I've talked before about my interest in tabletop roleplaying games, but I've never really gone into very much detail about the hobby. Since one of my stated goals for the year was to look at games and their ability to tell a story, I figured I should start off by letting people see this side of my life.
In a nutshell, roleplaying games are an evolution of childhood games like "cops and robbers." You're sitting around a table with a group of friends playing "let's pretend."
A given group could be anywhere from 2 to 7 people, or even more, though larger numbers can become difficult to manage.
In a typical group of 5 people, 4 will invent characters to portray. Much like improv theatre, the players will act out their character's personality and dialogue, describing actions and reacting to events within the game.
The remaining player is typically referred to as a referee or game master. In most games, the game maser, or GM, comes up with the characters the other players will meet and plays all those roles. He is also responsible for describing, and sometimes creating, the setting in which the game takes place, as well as coming up with the story, or adventure, that the player characters, or PCs, will embark on.
In order to add a tactical and random element, dice are rolled when a PC attempts something that they may not successfully accomplish. Depending on the game, the PC will have a list of abilities and skills which make them better at certain tasks.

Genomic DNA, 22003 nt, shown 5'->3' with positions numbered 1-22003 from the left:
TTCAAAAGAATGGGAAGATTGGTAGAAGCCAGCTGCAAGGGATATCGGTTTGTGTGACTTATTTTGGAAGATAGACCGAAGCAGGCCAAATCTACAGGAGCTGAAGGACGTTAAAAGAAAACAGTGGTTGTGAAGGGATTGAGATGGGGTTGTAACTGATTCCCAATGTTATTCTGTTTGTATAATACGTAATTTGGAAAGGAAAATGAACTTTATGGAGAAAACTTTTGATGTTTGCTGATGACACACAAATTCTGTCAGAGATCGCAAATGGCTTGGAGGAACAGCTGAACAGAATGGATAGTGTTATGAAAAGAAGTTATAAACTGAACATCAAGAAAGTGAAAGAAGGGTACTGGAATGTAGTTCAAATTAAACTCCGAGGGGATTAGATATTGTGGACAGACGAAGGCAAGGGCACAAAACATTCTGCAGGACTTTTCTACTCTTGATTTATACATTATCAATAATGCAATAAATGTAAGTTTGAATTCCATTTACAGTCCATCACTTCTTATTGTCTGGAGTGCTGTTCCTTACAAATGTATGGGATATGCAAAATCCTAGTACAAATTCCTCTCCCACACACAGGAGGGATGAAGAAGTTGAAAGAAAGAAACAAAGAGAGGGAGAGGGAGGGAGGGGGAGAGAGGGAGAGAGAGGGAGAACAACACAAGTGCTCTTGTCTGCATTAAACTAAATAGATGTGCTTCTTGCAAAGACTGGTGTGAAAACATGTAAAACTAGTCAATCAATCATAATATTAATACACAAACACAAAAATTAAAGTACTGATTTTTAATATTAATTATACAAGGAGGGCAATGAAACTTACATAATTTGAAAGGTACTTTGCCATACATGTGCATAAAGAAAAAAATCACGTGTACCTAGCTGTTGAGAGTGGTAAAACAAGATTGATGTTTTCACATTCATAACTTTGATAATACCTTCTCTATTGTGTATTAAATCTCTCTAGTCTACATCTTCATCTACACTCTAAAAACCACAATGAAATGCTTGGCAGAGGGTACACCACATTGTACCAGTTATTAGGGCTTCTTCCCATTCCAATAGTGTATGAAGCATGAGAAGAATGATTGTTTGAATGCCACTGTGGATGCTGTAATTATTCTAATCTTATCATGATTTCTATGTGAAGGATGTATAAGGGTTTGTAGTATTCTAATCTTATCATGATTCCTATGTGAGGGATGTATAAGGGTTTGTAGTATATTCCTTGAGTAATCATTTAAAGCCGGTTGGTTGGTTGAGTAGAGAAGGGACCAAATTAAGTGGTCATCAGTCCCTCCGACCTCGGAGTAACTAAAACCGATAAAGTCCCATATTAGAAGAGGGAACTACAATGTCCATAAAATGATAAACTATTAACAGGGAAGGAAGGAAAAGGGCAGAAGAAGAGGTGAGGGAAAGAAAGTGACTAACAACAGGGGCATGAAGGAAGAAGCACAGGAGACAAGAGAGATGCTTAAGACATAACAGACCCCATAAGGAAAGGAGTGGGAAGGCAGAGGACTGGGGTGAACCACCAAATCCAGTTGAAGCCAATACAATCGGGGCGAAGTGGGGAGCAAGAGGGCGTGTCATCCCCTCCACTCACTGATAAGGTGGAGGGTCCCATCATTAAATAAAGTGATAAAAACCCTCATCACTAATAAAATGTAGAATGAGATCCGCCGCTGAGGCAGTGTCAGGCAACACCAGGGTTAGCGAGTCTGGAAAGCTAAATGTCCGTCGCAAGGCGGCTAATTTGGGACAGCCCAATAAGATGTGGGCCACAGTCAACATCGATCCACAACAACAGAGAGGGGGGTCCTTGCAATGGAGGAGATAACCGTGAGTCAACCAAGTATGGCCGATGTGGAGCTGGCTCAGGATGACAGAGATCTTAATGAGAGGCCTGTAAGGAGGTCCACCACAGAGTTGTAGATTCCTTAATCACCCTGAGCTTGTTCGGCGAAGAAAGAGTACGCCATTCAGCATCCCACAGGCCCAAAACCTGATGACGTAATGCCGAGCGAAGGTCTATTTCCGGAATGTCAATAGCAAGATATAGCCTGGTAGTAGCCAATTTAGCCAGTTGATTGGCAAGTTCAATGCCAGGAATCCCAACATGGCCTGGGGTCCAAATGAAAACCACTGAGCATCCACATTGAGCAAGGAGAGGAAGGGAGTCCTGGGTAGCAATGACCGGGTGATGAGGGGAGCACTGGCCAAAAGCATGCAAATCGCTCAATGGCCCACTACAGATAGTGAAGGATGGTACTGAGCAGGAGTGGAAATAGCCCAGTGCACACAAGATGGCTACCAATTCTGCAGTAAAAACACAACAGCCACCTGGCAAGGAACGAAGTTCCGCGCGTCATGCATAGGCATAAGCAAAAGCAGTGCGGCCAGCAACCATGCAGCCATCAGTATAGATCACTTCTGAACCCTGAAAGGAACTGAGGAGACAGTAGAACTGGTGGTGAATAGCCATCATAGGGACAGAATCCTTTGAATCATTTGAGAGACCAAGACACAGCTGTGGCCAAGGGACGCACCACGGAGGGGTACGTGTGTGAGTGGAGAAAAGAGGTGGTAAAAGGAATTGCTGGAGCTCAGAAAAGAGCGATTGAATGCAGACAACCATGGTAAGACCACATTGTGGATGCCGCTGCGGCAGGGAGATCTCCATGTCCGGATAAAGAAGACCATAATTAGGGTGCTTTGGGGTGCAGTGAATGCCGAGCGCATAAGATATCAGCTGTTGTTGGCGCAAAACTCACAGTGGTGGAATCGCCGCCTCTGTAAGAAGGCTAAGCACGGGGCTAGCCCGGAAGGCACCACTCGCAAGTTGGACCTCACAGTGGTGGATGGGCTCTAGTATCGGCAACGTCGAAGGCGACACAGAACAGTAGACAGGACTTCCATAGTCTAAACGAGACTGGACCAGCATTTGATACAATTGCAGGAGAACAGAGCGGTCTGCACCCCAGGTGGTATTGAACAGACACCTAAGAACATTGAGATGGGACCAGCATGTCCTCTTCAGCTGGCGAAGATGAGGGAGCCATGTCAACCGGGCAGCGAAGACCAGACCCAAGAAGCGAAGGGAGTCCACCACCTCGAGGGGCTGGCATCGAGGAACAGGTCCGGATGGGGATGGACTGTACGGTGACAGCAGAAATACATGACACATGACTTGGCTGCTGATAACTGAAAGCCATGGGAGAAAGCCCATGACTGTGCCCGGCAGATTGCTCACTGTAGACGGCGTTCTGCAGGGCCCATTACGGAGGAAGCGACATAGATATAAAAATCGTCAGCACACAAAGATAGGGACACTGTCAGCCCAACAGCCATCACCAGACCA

It used to be that roleplaying game rulebooks described an RPG as "Imagine if you could control a character in your favourite book or movie." Well these days we have an even more direct comparison. Video games.
Imagine a video game where you play the hero. Only in this game, you're not limited in how to tackle a particular problem. If you face an opponent, you can choose to talk him down instead of shooting him. If you find a locked door, you can try to break it down or pick the lock instead of needing a key. If you talk to someone, you're not limited by pre-scripted conversation choices or forced to watch a cutscene. The graphics are all in your head. The other characters are your real-life friends.
Roleplaying games got a bad reputation in the 80s, particularly in America, where they were associated with devil-worship and witchcraft. I'll do into further detail in another post, but the hobby is still recovering from this. And while geeky is the new mainstream, roleplayers are often looked down on. It doesn't help that most portrayals of roleplayers in the media and popular fiction is far from flattering.
As I talk more about roleplaying, and gaming in general, I hope to explore more of the positive sides to the hobby. It has the potential to improve social skills, problem-solving, and confidence. In a high-tech world where our interactions risk becoming more and more impersonal through text messages and social networking, gaming is still a fairly low-tech, simple form of entertainment, one which requires players to interact and bond with their friends.